Norway Chess 2017 Round 5: Viswanathan Anand splits the point against Wesley So; all games end in a draw
The game between Anand and So looked dull at the outset but had its fair share of exciting tactics lurking in the background. Struggling with his form in this tournament, Anand seemed to have taken a safety first approach for this game
After some sensational games in round 4, players at the Altibox Norway Chess 2017 seemed to have wanted to take things slower. All five games of the fifth round were drawn. While Vladimir Kramnik and Sergey Karjakin fought hard to force a win against Hikaru Nakamura and Fabiano Caruana respectively, Levon Aronian unleashed the razor sharp Marshall Gambit against Maxime Vachier-Lagrave. On the other hand, both Viswanathan Anand and Magnus Carlsen chose to start-off with the Italian opening against Wesley So and Anish Giri respectively.
The game between Anand and So looked dull at the outset but had its fair share of exciting tactics lurking in the background. Struggling with his form in this tournament, Anand seemed to have taken a safety first approach for this game. After his second loss in the previous round, he evidently didn’t want to lash out and do something uncanny against someone like Wesley, who has been performing consistently well throughout the year.
However, this didn’t mean that the five-time World Champion wasn’t going to pose any problems to his opponent. He came up with a crafty little pawn sacrifice to try and unsettle the American. However, this didn’t quite help as Wesley said after the game that he had seen Anand’s idea before. Immediately after grabbing the sacrificed pawn, Wesley was able to exchange queens and the position started to look drawish. As Anand demonstrated after the game, he still had some means to tug for an edge. But the American too was up for the task. The position soon liquidated into a dead drawn bishop endgame and the players shook hands in 33 moves.
The day’s most thrilling encounter was Vladimir Kramnik against Hikaru Nakamura. Kramnik, playing with the white pieces, employed a zany line to counter Nakamura’s Sicilian and continued playing enterprisingly by offering a piece sacrifice in queen-less middle game to keep pressure on Naka’s position. The American rightly declined the offered knight and defended in a very resourceful manner to liquidate into a rook and knight versus rook and bishop endgame a pawn down. Also, he was hell bent on creating complications. Exchanging his king-knight’s pawn for Kramnik’s king-bishop pawn, he created a passed pawn for himself on the king’s file. After 49 moves, the players signed peace by repeating moves.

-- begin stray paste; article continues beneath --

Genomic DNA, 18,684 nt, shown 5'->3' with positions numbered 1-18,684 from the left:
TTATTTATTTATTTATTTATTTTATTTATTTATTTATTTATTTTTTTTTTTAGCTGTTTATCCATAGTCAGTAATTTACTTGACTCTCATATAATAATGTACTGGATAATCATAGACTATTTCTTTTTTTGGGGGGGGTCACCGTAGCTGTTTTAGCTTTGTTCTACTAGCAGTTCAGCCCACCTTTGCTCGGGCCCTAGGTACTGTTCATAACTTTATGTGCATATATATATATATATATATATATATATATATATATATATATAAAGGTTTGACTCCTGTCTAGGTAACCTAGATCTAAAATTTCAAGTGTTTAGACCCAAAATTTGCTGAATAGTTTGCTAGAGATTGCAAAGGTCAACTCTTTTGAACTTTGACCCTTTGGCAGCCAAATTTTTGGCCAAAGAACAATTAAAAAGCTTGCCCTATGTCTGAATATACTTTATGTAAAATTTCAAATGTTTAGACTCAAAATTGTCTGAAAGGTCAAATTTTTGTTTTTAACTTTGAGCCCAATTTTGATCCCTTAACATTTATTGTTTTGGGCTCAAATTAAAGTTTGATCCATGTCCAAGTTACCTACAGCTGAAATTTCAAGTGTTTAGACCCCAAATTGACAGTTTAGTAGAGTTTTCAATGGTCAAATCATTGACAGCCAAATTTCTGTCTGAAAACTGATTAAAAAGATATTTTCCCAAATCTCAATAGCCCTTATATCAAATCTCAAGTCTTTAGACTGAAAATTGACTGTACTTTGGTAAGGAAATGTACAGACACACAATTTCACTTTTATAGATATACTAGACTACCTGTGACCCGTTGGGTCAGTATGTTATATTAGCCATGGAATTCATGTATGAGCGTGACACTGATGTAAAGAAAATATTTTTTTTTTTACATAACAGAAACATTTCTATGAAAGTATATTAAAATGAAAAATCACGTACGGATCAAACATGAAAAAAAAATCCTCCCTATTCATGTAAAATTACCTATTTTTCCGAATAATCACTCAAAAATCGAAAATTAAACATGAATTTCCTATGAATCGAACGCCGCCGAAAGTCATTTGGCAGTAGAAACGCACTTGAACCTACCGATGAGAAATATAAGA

The game between the current World Champion, Magnus Carlsen and the Dutch number one, Anish Giri, also cropped out of the same opening as the Anand-So game. But in this one, playing with the white pieces, Magnus wasn’t really able to squeeze out an advantage. In fact, at one point, it was Giri who had a firm grip on the position and was striving for an edge. After the game, Giri explained that he could have had a better shot at increasing his advantage, but the way he played was a bit too ambitious. Talking to the tournament commentators, GM Nigel Short and Dirk Jan ten Geuzendam, Giri said, “I had a good position without any risk at all. It’s a rare occurrence when you play Magnus. So it’s a pity that I couldn’t pose more problems.”
Last round’s hero, Levon Aronian came up with a sharp response to answer Vachier-Lagrave’s 1. e4 – The Marshall Gambit. Although Aronian’s opening choice was very sharp, it is a thoroughly analyzed opening and at the highest level is considered to be drawish after the initial fireworks fade away. Also, MVL, playing with the white pieces, did not pose too many problems to his opponent with his responses and the game fizzled out into a draw.
Fabiano Caruana, playing against Sergey Karjakin tried the Petroff defense yet another time in this tournament. He had used it once already against Maxime Vachier-Lagrave in round three and saw no reason to not go for it again. When asked about his opening choice, Caruana said that although Petroff is not the most ambitious opening, it does put white under enormous pressure to prove anything. The game lasted five hours and the players fought until there were only kings remaining on the board.
With his draw, Nakamura has maintained his half point lead over his nearest rivals and stands at 3.5/5. Kramnik and Aronian are within striking distance with a score of 3.0/5. So, Caruana, Giri and Karjakin are in a four-way-tie for the third place and have scored 2.5/5. World Champion, Magnus Carlsen, along with MVL, has scored 2.0/5 and the two share the fourth place. Anand is at the bottom of the table with 1.5/5. Having passed the halfway stage, Anand will have to pull off a miracle to finish among the leaders. It will be especially difficult as he is yet to play some really tough opponents like Nakamura and Carlsen who have given him nightmares in the past.
Aditya Pai is an editor for ChessBase India
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